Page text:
It may not be well known, but I am a big foodie. I love delicious food so much that I have traveled to different countries with the main purpose of trying specific regional dishes. I also love to cook and have been sharpening my culinary abilities for over 12 years. Some of my friends might say that I am somewhat fanatical. It is starting to rub off on my wife a bit.
Whenever my wife and I eat at an establishment that produces exceptional dishes, I can't help but share the experience. One of our friends at church owns a crepe shop in Monterey. He is from Normandy, France and his business partner is from Brittany, France, so they affectionately named their restaurant Crepes of Brittany. He had told us about Crepes of Brittany in the beginning of the year and we were excited to try it. Unfortunately, COVID-19 swept in and closed shops in Monterey for several months. Thankfully they survived the shutdown and my wife and I were finally able to go in early June.
Crepes of Brittany started out as a small shop within a larger restaurant on the Monterey Bay Wharf. The concept for their crepes was to take traditional recipes from France and deliver that experience to their patrons with some modern twists here and there. This idea expressed through food brought droves of local and international patrons to try their food, forcing them to expand dramatically.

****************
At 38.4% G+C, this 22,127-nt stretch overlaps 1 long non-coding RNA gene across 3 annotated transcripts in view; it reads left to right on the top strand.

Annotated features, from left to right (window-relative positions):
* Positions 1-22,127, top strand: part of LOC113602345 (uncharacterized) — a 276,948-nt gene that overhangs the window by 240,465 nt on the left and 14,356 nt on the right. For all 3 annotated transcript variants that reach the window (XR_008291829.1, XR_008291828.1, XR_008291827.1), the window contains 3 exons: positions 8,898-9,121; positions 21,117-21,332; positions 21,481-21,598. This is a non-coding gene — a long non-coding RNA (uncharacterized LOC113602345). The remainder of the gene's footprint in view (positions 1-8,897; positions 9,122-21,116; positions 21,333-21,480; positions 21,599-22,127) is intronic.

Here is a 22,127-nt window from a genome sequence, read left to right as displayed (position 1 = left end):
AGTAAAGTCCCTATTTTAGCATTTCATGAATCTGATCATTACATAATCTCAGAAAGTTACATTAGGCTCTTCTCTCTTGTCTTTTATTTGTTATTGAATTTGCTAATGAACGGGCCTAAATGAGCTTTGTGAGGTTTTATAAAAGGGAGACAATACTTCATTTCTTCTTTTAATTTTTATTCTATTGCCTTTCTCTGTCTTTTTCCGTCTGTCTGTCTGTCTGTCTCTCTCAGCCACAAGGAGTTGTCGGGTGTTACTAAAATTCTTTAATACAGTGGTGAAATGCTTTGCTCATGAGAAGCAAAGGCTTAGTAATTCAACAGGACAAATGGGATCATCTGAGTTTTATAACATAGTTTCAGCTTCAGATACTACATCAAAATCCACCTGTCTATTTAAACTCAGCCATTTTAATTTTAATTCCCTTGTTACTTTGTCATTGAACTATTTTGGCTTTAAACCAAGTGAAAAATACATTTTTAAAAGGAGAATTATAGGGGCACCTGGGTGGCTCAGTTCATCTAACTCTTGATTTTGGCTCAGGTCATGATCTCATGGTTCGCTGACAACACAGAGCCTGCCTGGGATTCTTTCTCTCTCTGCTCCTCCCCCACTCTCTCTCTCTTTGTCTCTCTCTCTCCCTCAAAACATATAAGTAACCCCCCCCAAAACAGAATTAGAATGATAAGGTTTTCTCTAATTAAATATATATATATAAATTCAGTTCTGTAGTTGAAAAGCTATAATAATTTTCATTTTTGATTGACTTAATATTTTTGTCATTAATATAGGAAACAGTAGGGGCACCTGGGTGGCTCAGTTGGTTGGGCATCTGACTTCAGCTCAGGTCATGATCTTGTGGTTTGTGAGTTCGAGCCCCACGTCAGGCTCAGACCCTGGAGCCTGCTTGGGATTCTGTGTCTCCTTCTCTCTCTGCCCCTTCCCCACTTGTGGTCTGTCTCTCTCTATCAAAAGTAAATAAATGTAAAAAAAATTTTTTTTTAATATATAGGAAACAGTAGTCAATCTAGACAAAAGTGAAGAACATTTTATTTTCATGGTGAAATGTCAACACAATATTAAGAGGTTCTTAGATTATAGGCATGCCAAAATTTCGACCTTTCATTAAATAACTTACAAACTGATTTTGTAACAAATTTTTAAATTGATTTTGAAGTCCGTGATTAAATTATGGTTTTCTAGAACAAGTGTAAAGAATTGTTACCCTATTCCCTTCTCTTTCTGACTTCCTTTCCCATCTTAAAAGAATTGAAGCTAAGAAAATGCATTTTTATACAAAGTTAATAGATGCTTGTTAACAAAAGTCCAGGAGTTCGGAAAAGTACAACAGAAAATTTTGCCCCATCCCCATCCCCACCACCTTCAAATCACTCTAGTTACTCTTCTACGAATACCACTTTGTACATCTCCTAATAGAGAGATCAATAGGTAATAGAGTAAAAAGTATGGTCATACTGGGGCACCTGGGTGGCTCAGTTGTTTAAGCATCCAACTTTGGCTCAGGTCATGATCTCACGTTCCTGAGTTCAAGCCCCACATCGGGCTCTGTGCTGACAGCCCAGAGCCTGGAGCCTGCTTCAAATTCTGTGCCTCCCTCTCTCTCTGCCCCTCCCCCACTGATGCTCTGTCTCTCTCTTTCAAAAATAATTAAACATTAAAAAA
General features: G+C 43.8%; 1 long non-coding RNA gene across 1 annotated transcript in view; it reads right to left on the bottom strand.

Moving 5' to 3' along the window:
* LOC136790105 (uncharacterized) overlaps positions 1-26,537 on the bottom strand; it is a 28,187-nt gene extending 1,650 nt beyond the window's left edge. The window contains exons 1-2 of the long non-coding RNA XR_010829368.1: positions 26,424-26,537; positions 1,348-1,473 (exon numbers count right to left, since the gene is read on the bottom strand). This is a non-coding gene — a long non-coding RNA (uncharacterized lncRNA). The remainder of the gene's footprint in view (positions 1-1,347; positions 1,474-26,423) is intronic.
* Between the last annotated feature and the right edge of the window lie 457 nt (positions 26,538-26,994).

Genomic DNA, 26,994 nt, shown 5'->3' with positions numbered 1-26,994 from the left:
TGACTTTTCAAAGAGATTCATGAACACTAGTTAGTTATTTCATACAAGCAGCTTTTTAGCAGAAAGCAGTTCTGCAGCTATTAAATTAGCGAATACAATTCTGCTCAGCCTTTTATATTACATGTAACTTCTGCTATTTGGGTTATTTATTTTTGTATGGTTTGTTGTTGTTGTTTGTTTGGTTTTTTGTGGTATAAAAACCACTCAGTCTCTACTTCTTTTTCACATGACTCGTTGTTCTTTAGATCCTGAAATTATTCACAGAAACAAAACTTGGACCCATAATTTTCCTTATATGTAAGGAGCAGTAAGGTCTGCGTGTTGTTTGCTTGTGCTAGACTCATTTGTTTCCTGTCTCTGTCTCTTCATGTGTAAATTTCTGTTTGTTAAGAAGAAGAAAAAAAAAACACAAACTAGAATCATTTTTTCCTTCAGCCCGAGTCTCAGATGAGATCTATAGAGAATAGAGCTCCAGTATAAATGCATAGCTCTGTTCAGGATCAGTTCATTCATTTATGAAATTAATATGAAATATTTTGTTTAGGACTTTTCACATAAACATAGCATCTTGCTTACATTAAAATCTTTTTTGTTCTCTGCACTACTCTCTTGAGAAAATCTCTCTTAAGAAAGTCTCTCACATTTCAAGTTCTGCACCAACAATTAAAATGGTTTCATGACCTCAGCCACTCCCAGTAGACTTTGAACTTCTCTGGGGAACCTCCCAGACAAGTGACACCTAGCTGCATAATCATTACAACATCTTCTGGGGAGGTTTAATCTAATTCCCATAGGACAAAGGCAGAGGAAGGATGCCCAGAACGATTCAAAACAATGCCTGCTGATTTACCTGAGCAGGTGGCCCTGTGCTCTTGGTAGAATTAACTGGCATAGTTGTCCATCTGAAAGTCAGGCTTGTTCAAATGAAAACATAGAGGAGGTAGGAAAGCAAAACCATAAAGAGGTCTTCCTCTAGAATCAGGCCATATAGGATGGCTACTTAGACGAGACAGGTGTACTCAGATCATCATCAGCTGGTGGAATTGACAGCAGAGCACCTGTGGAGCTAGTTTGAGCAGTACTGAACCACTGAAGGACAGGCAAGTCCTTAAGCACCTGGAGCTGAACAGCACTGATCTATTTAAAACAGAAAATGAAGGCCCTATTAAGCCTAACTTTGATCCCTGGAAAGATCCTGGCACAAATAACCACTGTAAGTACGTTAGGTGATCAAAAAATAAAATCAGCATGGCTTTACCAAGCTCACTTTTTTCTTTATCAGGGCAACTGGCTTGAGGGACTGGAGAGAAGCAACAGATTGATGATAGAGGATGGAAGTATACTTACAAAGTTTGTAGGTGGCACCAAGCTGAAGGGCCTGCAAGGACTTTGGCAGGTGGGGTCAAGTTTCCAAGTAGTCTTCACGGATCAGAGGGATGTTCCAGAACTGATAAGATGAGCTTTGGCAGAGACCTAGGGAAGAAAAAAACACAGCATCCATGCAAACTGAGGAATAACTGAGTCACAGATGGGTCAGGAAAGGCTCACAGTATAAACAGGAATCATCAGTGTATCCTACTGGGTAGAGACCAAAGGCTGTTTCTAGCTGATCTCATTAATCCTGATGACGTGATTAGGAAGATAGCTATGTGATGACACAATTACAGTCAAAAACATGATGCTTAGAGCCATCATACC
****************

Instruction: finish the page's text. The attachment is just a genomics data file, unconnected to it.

Their food concept really sets them apart from your run-of-the-mill crepe shop. They have both sweet and savory crepes. The sweet crepes are made with a more traditional batter yet slightly less sweet. They choose to let the contents and topping bring the sweetness while the crepe both accents and grounds the dish. We had the Cooked Banana Caramel crepe (pictured below). The whipped cream, crepe batter, and caramel were all made in-house. Homemade whipped cream is an experience far above canned, so that speaks for itself. The component that really elevated this crepe was the caramel sauce. It is a French recipe that is light and not as sweet as American caramel sauce and had a slight nuttiness. It was the perfect bridge for the sweet cooked banana and the light crepe exterior. The mixture of flavors is harmonious and leaving you wanting more.
We also tried a savory crepe with imported brie cheese and caramelized onions. This is where they took the crepe in a different direction. They used European buckwheat to make their savory crepes, making them more hearty and giving a thicker texture. This is by far my favorite crepe at Crepes of Brittany. Brie cheese and caramelized onion are already a match made in heaven, and the buckwheat crepe held it all together.
I have a soft spot for Crepes of Brittany. They bring an amazing French crepe experience to the table and couple it with great service. They are also a fellow small business and one that made it through the thick of things during the shutdown, which is a much needed success story in these times. I love being able to feature them and promote their stellar food. If you are ever in Monterey, stop by Crepes of Brittany. You will leave with a satisfied palette and full belly. Oh, and say Hi to the owner, Thierry, for me. He is the jovial man that will be floating between tables and engaging his patrons.
Completely forgot to take a picture before digging in. I was too excited.